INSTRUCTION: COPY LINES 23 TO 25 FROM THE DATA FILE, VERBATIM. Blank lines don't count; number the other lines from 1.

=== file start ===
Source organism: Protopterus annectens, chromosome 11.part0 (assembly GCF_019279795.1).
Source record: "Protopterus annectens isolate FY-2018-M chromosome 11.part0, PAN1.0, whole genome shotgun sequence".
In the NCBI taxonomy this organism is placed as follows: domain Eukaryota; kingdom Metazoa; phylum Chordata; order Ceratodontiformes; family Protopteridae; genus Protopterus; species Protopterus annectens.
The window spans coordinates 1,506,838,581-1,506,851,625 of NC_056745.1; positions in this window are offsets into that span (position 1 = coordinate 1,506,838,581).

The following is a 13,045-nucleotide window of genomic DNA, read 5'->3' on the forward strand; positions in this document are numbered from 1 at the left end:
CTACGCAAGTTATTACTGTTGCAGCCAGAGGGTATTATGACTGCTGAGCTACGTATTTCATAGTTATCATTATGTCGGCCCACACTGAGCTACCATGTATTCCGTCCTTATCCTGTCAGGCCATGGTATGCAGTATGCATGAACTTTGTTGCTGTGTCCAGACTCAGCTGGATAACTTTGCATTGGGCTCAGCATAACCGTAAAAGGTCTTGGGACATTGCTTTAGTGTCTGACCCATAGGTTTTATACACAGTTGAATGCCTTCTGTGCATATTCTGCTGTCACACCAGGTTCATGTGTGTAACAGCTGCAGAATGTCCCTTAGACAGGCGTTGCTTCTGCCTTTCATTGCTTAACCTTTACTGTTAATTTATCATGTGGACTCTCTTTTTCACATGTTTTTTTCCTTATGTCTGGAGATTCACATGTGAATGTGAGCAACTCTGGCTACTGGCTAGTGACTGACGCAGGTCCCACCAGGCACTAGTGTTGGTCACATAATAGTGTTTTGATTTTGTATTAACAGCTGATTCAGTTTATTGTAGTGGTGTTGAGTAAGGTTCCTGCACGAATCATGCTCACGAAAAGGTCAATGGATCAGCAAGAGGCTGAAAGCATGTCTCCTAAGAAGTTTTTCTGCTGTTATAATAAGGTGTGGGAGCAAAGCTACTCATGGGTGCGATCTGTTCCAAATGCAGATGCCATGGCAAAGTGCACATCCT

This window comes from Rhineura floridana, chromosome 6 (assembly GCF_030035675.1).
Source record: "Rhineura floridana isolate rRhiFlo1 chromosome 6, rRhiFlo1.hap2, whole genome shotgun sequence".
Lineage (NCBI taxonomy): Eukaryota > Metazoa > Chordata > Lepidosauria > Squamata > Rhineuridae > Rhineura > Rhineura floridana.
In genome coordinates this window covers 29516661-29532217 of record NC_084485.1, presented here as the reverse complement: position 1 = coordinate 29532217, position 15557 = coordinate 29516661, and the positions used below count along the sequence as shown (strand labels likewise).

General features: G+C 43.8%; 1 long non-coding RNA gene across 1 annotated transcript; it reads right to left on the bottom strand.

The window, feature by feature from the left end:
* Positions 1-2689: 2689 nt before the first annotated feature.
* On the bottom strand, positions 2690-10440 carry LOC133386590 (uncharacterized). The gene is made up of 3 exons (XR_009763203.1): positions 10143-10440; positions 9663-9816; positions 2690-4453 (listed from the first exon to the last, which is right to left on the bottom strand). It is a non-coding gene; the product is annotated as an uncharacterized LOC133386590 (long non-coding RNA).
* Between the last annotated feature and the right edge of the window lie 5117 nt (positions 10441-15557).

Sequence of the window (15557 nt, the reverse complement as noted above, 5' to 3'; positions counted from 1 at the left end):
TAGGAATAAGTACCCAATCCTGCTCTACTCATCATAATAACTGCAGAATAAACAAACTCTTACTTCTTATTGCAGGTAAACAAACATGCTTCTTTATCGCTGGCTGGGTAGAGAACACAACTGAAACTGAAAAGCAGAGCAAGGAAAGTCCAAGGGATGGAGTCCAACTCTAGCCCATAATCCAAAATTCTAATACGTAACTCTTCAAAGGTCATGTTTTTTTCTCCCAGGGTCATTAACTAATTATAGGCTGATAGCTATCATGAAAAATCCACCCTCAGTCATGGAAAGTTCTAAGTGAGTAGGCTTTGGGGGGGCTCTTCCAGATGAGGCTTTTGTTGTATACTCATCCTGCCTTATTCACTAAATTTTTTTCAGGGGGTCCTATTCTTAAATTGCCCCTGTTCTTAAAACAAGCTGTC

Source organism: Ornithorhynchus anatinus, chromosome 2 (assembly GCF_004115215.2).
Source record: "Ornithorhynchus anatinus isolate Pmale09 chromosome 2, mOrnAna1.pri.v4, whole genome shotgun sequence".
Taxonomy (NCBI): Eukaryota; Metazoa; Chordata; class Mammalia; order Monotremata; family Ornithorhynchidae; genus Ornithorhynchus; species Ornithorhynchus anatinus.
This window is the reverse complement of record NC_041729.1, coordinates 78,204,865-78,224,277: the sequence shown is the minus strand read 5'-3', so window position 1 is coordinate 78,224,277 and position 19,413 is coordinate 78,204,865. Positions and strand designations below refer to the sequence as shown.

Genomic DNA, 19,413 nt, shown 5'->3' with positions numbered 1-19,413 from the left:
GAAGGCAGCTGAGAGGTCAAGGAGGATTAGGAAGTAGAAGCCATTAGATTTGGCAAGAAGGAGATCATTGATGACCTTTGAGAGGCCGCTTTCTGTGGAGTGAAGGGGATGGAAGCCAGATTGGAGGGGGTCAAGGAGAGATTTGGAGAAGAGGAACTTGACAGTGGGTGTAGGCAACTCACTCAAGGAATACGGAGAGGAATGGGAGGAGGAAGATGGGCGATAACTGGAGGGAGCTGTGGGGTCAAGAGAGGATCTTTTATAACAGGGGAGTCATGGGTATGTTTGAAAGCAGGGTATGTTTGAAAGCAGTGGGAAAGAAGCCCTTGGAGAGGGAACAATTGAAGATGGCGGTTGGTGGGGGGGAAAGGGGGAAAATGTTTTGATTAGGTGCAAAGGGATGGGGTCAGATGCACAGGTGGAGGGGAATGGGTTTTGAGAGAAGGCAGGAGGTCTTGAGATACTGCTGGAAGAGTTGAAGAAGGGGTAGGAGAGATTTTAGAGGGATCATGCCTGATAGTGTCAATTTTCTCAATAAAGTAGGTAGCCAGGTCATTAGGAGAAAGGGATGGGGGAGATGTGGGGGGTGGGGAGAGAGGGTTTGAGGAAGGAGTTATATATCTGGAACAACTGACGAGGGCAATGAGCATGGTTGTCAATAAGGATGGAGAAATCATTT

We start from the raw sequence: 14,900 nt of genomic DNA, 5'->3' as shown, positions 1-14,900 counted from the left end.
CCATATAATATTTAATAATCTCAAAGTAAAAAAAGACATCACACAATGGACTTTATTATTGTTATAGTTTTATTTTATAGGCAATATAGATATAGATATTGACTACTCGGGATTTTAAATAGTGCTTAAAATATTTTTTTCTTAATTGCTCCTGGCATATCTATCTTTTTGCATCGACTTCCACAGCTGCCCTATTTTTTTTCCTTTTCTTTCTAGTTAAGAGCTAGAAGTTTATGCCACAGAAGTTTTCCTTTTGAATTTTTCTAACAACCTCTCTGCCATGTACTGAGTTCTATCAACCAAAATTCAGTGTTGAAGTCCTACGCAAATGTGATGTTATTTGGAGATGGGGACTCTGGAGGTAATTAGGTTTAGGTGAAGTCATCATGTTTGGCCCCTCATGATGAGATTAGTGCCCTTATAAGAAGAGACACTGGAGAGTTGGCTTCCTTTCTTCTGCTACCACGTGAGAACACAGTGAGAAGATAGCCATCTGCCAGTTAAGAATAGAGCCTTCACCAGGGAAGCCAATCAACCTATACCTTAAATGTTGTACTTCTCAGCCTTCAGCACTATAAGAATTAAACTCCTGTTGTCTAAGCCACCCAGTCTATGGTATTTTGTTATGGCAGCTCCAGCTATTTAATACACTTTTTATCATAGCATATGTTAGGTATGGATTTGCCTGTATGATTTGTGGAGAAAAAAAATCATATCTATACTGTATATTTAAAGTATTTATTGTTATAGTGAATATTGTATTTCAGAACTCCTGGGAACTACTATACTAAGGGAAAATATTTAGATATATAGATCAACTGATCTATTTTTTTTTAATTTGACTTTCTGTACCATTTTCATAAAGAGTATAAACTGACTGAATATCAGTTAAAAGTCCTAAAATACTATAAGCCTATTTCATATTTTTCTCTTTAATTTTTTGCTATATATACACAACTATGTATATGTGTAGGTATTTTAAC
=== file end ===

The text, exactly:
GAAGGCAGCTGAGAGGTCAAGGAGGATTAGGAAGTAGAAGCCATTAGATTTGGCAAGAAGGAGATCATTGATGACCTTTGAGAGGCCGCTTTCTGTGGAGTGAAGGGGATGGAAGCCAGATTGGAGGGGGTCAAGGAGAGATTTGGAGAAGAGGAACTTGACAGTGGGTGTAGGCAACTCACTCAAGGAATACGGAGAGGAATGGGAGGAGGAAGATGGGCGATAACTGGAGGGAGCTGTGGGGTCAAGAGAGGATCTTTTATAACAGGGGAGTCATGGGTATGTTTGAAAGCAGGGTATGTTTGAAAGCAGTGGGAAAGAAGCCCTTGGAGAGGGAACAATTGAAGATGGCGGTTGGTGGGGGGGAAAGGGGGAAAATGTTTTGATTAGGTGCAAAGGGATGGGGTCAGATGCACAGGTGGAGGGGAATGGGTTTTGAGAGAAGGCAGGAGGTCTTGAGATACTGCTGGAAGAGTTGAAGAAGGGGTAGGAGAGATTTTAGAGGGATCATGCCTGATAGTGTCAATTTTCTCAATAAAGTAGGTAGCCAGGTCATTAGGAGAAAGGGATGGGGGAGATGTGGGGGGTGGGGAGAGAGGGTTTGAGGAAGGAGTTATATATCTGGAACAACTGACGAGGGCAATGAGCATGGTTGTCAATAAGGATGGAGAAATCATTT

We start from the raw sequence: 14,900 nt of genomic DNA, 5'->3' as shown, positions 1-14,900 counted from the left end.
CCATATAATATTTAATAATCTCAAAGTAAAAAAAGACATCACACAATGGACTTTATTATTGTTATAGTTTTATTTTATAGGCAATATAGATATAGATATTGACTACTCGGGATTTTAAATAGTGCTTAAAATATTTTTTTCTTAATTGCTCCTGGCATATCTATCTTTTTGCATCGACTTCCACAGCTGCCCTATTTTTTTTCCTTTTCTTTCTAGTTAAGAGCTAGAAGTTTATGCCACAGAAGTTTTCCTTTTGAATTTTTCTAACAACCTCTCTGCCATGTACTGAGTTCTATCAACCAAAATTCAGTGTTGAAGTCCTACGCAAATGTGATGTTATTTGGAGATGGGGACTCTGGAGGTAATTAGGTTTAGGTGAAGTCATCATGTTTGGCCCCTCATGATGAGATTAGTGCCCTTATAAGAAGAGACACTGGAGAGTTGGCTTCCTTTCTTCTGCTACCACGTGAGAACACAGTGAGAAGATAGCCATCTGCCAGTTAAGAATAGAGCCTTCACCAGGGAAGCCAATCAACCTATACCTTAAATGTTGTACTTCTCAGCCTTCAGCACTATAAGAATTAAACTCCTGTTGTCTAAGCCACCCAGTCTATGGTATTTTGTTATGGCAGCTCCAGCTATTTAATACACTTTTTATCATAGCATATGTTAGGTATGGATTTGCCTGTATGATTTGTGGAGAAAAAAAATCATATCTATACTGTATATTTAAAGTATTTATTGTTATAGTGAATATTGTATTTCAGAACTCCTGGGAACTACTATACTAAGGGAAAATATTTAGATATATAGATCAACTGATCTATTTTTTTTTAATTTGACTTTCTGTACCATTTTCATAAAGAGTATAAACTGACTGAATATCAGTTAAAAGTCCTAAAATACTATAAGCCTATTTCATATTTTTCTCTTTAATTTTTTGCTATATATACACAACTATGTATATGTGTAGGTATTTTAAC